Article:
Khnum – Ancient Egypt’s Lord of the Land of Life
Who was Khnum? The oldest and most important deities in the Egyptian pantheon are often the most mysterious and lacking in scholarly information. They are old – so old - that they’re veiled in a mist of ancient mysteries that accompanies such great age. From the earliest developments of the Egyptian civilization in the Nile’s valleys – going back several thousand years – these chief deities shaped the emerging culture of Egypt. One such god is Khnum – the great potter and creator of people and the chief deity of the source of the Nile.
As such, Khnum became one of the most important and revered gods of ancient Egyptians. His worship was directly related to the fertility and abundance that the flooding of the Nile brought. Join us today as we try to uncover the deeper character of Khnum – The Divine Potter – and attempt to get deeper into the mysteries that follow this enigmatic deity.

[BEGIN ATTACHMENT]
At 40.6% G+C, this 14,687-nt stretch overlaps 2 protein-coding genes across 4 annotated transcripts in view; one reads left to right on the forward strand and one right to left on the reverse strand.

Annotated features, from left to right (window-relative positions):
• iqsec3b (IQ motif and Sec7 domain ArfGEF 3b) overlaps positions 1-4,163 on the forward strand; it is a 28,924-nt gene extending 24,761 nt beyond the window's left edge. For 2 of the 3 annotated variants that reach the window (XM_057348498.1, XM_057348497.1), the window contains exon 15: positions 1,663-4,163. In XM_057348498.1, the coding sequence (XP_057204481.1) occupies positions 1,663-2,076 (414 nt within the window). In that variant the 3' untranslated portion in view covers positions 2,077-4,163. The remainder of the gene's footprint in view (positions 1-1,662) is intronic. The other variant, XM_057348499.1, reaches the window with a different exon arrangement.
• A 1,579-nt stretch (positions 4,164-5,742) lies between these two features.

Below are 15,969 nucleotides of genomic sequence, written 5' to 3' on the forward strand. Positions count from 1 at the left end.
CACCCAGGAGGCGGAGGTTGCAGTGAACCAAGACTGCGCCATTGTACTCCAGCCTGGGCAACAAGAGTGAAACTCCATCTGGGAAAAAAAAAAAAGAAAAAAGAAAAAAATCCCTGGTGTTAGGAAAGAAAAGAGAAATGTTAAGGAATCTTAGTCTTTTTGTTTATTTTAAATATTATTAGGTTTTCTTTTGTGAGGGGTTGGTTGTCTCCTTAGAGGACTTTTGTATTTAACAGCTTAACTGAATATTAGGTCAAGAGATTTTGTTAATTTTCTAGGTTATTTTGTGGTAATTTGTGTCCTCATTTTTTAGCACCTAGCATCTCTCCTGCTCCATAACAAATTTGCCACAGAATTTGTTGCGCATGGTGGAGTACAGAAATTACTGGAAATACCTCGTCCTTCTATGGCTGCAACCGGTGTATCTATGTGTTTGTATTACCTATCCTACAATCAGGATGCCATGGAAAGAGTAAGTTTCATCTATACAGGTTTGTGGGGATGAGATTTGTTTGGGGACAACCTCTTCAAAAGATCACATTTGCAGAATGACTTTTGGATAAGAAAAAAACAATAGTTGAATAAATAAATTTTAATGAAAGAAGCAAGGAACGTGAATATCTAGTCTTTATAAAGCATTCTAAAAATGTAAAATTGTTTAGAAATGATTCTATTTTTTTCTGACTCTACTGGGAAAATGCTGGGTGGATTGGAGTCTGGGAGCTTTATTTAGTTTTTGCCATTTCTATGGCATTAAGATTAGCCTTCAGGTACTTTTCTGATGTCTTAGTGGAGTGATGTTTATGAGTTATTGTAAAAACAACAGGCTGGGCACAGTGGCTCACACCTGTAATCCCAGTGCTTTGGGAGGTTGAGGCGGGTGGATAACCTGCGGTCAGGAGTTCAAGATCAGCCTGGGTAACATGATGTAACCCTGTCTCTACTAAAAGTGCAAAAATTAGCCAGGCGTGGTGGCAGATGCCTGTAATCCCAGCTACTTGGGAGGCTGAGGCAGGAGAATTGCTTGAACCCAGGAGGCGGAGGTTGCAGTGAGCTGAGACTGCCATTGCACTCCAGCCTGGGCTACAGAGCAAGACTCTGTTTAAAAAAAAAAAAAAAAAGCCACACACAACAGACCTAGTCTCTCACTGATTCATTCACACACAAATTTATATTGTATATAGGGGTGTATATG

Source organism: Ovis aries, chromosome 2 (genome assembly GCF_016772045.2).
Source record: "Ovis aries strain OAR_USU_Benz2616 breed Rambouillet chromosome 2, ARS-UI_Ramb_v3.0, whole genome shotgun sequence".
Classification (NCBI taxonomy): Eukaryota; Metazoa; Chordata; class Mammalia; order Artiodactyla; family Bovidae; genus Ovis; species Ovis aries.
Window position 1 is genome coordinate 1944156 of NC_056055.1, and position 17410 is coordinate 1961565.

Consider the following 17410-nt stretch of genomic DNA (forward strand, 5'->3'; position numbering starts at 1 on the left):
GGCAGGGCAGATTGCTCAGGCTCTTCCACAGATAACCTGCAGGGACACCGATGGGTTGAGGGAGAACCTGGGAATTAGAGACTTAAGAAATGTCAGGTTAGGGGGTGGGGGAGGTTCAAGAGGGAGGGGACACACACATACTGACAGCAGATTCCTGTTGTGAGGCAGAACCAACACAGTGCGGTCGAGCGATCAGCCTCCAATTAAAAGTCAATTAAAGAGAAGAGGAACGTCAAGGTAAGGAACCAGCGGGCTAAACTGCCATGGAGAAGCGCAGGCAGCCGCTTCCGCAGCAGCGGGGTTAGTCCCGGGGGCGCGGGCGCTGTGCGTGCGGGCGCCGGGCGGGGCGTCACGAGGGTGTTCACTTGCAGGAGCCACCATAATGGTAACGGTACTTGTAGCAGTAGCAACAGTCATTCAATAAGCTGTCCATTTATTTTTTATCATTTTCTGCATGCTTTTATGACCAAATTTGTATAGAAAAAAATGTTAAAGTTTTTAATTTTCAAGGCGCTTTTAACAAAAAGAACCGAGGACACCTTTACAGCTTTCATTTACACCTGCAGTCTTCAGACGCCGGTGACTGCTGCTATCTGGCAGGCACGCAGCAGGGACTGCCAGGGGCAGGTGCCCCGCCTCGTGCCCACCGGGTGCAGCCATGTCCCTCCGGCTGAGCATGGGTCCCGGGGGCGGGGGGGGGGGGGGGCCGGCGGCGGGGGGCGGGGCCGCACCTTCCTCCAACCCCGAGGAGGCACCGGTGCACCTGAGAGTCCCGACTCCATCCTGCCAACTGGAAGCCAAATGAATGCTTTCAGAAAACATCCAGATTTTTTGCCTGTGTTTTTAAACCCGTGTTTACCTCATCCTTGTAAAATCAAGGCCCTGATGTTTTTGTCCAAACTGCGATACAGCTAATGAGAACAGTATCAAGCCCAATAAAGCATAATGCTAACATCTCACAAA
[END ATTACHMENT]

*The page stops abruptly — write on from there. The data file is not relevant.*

The Age and Importance of Khnum
Khnum has the distinction of being one of the earliest known Egyptian deities. His name and invocations mentioning him were discovered in some of the earliest ancient Egyptian monuments and writings. His role was equally important – he was considered the god of the source of the Nile, and as we all know, the Nile was the pulsating heart of the entire ancient Egyptian civilization. To be connected with it, Khnum truly had to have been immensely revered and have ascended to the very top of the pantheon.
The annual flooding of the Nile was the biggest life bringing event for the ancient Egyptians. The flooding brought fertility to the Nile valleys, leaving silt and clay in its wake, and a flourishing of crops and vegetation. As the Egyptians always connected these natural occurrences with life and abundance and fertility, so did they ascribe these events to Khnum.
Furthermore, Khnum was envisioned as having the role of a “divine potter”. The role given to this god was one of creation – he is said to form humans in their child form, on a potter’s wheel, from the rich clay of the Nile’s flooding. He place the formed beings in the wombs of mothers and life would spring forth thanks to his work.